Schools with four-hundred-year tradition to change forever?

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A document that would change the general concept of Czech secondary schools known as gymnasiums has recently been drawn up by the Ministry of Education. The proposal, currently under discussion, has been widely criticised. Olga Szantova has the story:

The main idea behind the planned changes is to make gymnasium graduates better prepared for practical life and ready to start off on a career, instead of continuing their studies at university level. The gymnasium curriculum is very academic and the amount of theoretical knowledge which must be absorbed by students has been frequently criticised. In some of these schools Latin is still a compulsory subject, to give just one example. True, there have been some changes; computers have been introduced, there is a wider variety of languages on offer. That's the case in the Prague 2 Gymnasium, as student Stefan Farkas explains: Gymnasium teachers say the recent changes are sufficient. After all, preparations for university study are the main idea behind these special secondary schools in the first place. The gifted children who begin gymnasiums at fifteen usually don't know what they want to do in the future, and the four years at the gymnasium should give them a general education so they can make up their minds. The principal of the gymnasium in Zdar nad Sazavou, Vlastimil Cepelak says his school is doing a good job of preparing students for university studies, more than 95 percent of its graduates do go on to university.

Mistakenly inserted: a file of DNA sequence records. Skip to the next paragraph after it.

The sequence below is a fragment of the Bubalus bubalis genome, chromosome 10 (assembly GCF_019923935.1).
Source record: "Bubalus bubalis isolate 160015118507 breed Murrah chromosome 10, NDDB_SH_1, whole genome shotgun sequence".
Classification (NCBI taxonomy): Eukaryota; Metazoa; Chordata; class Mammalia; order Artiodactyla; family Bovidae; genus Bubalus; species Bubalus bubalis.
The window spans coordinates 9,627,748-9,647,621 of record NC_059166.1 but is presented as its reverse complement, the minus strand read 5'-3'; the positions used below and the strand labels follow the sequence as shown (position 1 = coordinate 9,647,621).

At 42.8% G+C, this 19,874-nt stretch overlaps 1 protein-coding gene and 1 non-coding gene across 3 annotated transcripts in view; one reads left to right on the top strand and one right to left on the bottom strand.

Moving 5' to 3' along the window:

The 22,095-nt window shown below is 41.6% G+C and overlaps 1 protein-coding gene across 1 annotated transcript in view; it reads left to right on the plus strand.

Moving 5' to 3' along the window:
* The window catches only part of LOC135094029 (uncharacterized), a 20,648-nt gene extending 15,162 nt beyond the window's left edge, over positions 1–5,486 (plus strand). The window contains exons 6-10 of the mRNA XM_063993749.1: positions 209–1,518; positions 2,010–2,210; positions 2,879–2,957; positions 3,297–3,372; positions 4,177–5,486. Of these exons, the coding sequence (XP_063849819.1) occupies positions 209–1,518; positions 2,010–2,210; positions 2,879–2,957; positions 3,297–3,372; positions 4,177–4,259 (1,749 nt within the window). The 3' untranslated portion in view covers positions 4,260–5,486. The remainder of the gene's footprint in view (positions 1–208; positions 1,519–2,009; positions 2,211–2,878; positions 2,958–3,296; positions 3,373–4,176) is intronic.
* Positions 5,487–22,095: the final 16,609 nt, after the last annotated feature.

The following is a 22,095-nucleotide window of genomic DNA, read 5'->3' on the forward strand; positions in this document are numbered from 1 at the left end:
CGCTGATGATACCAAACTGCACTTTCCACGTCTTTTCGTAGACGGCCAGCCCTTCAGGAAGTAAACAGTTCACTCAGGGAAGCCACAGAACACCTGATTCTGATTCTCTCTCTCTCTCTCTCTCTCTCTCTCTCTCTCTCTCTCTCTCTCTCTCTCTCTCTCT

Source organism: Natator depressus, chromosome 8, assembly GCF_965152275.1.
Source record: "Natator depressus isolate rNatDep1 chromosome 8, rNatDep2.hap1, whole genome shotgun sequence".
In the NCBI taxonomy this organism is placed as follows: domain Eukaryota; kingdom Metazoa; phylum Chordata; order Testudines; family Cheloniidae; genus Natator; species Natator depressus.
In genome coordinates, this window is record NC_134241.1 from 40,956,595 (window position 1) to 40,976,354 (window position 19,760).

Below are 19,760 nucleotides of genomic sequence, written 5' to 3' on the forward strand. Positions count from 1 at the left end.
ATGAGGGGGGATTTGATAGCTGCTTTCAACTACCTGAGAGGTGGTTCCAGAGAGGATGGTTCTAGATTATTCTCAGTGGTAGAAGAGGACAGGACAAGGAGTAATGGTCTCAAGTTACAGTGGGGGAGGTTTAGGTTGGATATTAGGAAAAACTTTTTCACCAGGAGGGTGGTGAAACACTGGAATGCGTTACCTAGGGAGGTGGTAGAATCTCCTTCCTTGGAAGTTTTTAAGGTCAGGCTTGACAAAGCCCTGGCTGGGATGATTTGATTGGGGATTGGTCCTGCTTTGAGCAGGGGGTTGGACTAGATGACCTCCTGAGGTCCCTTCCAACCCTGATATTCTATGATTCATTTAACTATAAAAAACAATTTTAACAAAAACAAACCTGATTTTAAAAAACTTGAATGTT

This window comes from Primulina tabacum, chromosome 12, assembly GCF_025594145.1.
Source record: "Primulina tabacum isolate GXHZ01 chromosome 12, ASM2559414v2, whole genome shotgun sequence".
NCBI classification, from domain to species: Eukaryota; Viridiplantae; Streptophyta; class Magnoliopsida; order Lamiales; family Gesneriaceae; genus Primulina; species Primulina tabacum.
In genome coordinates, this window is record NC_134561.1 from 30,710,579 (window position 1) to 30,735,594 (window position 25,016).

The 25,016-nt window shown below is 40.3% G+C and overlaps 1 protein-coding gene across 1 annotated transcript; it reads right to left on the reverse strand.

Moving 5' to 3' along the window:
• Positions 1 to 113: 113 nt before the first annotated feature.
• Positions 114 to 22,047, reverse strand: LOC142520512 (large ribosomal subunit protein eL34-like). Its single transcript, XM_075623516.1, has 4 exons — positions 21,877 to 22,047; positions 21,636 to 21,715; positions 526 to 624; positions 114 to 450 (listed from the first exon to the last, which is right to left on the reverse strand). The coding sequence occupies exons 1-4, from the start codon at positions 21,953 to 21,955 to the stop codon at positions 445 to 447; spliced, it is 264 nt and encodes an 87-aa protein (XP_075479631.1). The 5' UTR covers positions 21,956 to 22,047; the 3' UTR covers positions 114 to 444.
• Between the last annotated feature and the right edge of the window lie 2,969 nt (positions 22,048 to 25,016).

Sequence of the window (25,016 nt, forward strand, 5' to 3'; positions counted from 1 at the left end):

But even so, many feel, gymnasiums need much more radical changes. After all, they were founded back in the 16th century, as a preparatory step to university studies. The first major changes came three centuries later, when mathematics and sciences were added to the curriculum. Minor changes followed, but basically Czechoslovakia inherited the old Austro-Hungarian education system from 1918.

And it's high time to change it, the ministry says. If it has its way, students will have a much wider choice of subjects to choose from, including such new subjects like management studies, computer programming, psychology, etc., all aimed at preparing graduates for practical life. But why should they? critics ask. There are numerous vocational secondary schools for that. And so discussions continue and will continue for some time. Meanwhile Stepan Farkas and his colleagues can count on finishing their gymnasium studies without any major changes.

Author: Olga Szantová
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